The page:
MLB
February 25, 2012 posted by Collin Hager

2012 Fantasy Baseball – HVaC Top 50 Pitchers

2012 Fantasy Baseball – HVaC Top 50 Pitchers
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Cliff Lee, Starting Pitcher, Philadelphia Phillies

While rotisserie scoring leagues allow you to accumulate numbers over the course of an entire season, head-to-head leagues limit production to what can happen over a seven-day period. That makes pitching far less important in many respects than it does in the traditional format. Matt Kemp is in your lineup every day and will deliver plenty of numbers as a result. Roy Halladay, at best, helps you twice a week and that second start in a week probably only happens twice a season. The impact of relief pitchers is just as difficult to quantify. Even pitching three times a week, a reliever gives at best five innings. With so few outs to record, the impact across all pitching categories is further limited.

Many analysts are looking at potentially three pitchers having first round value. Justin Verlander, Halladay, and Clayton Kershaw will be the most common names that could come off early on draft boards for rotisserie leagues. When you run the FantasyPros911 projections in the HVaC model, only Kershaw grades out as a true first round selection.

How does that happen? Let’s break it down.

First and foremost, the categories for pitchers are simply the standard five of wins, saves, strikeouts, WHIP, and ERA. Second, the impact of starters needs to be weighted more heavily than relievers. Starters will have more impact on WHIP and ERA because there will be more innings to spread their impact over. One bad outing from a closer in one inning is far less damaging than a starter going five innings and getting lit up. Strikeouts also benefit the starter because there is more opportunity for them to record them.

The final two categories of wins and saves are tougher to draft for. Quite simply, a relief pitcher not getting you saves is not worth owning. Middle relievers in head-to-head formats cannot provide enough numbers to justify a draft slot. Wins are hard to draft for and, just like in rotisserie formats, are often a byproduct of a good offense or “luck.”

Similar to hitters, the categories are weighted based on this surface analysis:

Wins

Saves

Strikeouts

WHIP

ERA

.15

.15

.35

.20

.15

 

The idea here is to control what you can control. That in mind, it makes sense to weight strikeouts as the more important factor. WHIP can fluctuate the most in a given week, so having a starter project out with a lower mark will help. The average ERA between a starter and reliever has a limited variation. Pitchers with fewer than 85 projected innings total out to an ERA of 3.77 while starters with more than 150 projected innings post a 3.89 mark.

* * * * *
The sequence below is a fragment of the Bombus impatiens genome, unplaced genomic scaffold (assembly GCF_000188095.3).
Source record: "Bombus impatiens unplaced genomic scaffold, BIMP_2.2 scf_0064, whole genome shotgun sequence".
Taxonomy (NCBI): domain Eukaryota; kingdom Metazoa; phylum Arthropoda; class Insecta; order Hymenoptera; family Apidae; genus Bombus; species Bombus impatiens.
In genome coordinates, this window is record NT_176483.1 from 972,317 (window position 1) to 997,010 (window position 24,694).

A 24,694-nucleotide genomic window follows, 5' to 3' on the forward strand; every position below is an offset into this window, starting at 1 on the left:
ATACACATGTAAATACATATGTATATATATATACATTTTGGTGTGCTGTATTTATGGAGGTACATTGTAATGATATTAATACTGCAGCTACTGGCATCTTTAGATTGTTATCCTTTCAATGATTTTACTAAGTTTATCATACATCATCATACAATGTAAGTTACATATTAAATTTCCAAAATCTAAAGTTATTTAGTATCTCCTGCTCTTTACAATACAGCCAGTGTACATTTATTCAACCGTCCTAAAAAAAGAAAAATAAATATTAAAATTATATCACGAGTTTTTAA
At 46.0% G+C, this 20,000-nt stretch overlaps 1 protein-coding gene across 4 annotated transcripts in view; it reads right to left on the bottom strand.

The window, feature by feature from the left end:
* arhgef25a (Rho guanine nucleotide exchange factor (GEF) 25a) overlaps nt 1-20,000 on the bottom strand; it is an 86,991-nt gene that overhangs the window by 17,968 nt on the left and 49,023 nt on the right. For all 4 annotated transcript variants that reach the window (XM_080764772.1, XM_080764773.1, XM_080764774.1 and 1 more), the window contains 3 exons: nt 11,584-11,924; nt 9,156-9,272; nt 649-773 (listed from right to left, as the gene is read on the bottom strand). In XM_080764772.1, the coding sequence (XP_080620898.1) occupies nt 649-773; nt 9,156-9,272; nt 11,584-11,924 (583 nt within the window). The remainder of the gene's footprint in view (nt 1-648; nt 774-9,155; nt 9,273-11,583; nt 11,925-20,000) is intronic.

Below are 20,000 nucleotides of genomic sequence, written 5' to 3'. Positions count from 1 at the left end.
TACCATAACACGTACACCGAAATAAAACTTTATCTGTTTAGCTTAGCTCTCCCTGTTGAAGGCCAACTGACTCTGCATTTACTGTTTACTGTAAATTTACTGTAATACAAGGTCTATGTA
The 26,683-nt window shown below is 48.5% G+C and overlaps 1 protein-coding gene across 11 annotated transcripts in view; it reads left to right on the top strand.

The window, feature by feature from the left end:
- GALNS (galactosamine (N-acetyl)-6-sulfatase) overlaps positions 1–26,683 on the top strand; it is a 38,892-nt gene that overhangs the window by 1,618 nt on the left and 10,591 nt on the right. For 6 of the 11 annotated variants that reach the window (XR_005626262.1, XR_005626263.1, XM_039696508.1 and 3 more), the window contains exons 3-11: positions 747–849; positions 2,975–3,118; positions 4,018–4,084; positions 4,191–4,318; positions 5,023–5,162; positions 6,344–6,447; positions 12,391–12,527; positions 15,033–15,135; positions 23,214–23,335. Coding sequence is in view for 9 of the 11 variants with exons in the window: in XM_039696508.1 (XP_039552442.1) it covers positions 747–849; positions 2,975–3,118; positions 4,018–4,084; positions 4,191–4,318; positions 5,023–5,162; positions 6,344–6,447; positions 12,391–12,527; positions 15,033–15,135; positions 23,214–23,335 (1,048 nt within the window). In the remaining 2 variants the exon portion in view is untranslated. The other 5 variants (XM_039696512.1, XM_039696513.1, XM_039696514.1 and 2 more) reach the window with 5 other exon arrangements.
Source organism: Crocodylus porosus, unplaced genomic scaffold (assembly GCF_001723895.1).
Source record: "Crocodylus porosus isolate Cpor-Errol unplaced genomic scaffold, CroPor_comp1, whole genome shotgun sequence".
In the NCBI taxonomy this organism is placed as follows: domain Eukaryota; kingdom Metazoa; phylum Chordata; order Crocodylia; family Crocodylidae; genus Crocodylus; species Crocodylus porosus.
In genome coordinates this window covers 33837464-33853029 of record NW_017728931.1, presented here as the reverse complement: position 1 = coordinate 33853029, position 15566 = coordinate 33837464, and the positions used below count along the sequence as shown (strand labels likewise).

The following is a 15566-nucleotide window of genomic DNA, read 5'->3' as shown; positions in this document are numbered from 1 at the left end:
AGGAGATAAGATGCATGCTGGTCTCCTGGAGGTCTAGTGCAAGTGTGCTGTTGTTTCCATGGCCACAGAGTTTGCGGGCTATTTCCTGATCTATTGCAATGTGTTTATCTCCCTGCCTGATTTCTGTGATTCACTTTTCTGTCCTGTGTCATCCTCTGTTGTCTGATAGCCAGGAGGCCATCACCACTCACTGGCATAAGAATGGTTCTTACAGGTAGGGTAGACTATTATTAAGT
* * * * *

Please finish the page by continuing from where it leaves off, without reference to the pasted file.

Wins and saves are important but there is such a small margin of error and a limited amount of opportunity to record them it makes sense to put less weight on them. Still, it is a measuring stick and a contributing factor to whether or not a week will be won or loss. It is also the reason to draft Halladay over a pitcher like Felix Hernandez or Craig Kimbrel over setup man extraordinaire David Robertson.

The final piece to the puzzle is how to calculate all of it and come up with the HVaC score. The breaking point is the innings. Relievers and starters need to be approached differently. For the guys on the mound every five days, they are compared and evaluated only to those that fit the same bill. Also, we strip out saves entirely since that is not why they are being drafted. Relief pitchers are compared only to pitchers projected to throw less than 85 innings. They are given weight across all five categories because a win is possible and can offset a blown save (especially where blown saves are not a category).

Just as with hitters, all numbers are taken as a rank based on difference from the average across the entire population of pitchers.

Some thoughts on the rankings:

  • Kimbrel is the highest ranked reliever. His 38 saves and high strikeout rate put him well ahead of all relievers. Jonathan Papelbon takes up the second spot amongst closers. Overall, only seven bullpen arms show up in the overall top-50 pitchers with five out of seven showing up outside the top-30.
  • Stephen Strasburg is the number 13 pitcher overall. The key for him is still health. Strasburg projects to 12 wins and 201 strikeouts. Any setback or problems resulting from taking on a full workload will limit the numbers. He is by far the biggest risk in the top-20.
  • Cliff Lee comes in a spot better than Verlander largely because of the difference in ERA benefits Lee. While the Detroit righty has better strikeout numbers but it does not do enough to overtake Lee for the third spot in the ranks.
  • Check out Matt Moore. He shows up at number 29 right now but has plenty of upside. It has been indicated that there will be no strict innings limit for Moore this season. While he will be watched, as long as he is effective it is very likely that will continue to be put on the mound.
  • There is plenty of depth overall when it comes to pitching. Outside of the top-50, owners will still find Ubaldo Jimenez, Jaime Garcia, Chad Billingsley, Ricky Nolasco, and Yu Darvish among others. It shows that filling up on pitchers early is not necessarily a benefit. Be willing to build depth in the middle to later rounds and patience is likely to be rewarded.

Here is how the rest of the top-50 breaks down.

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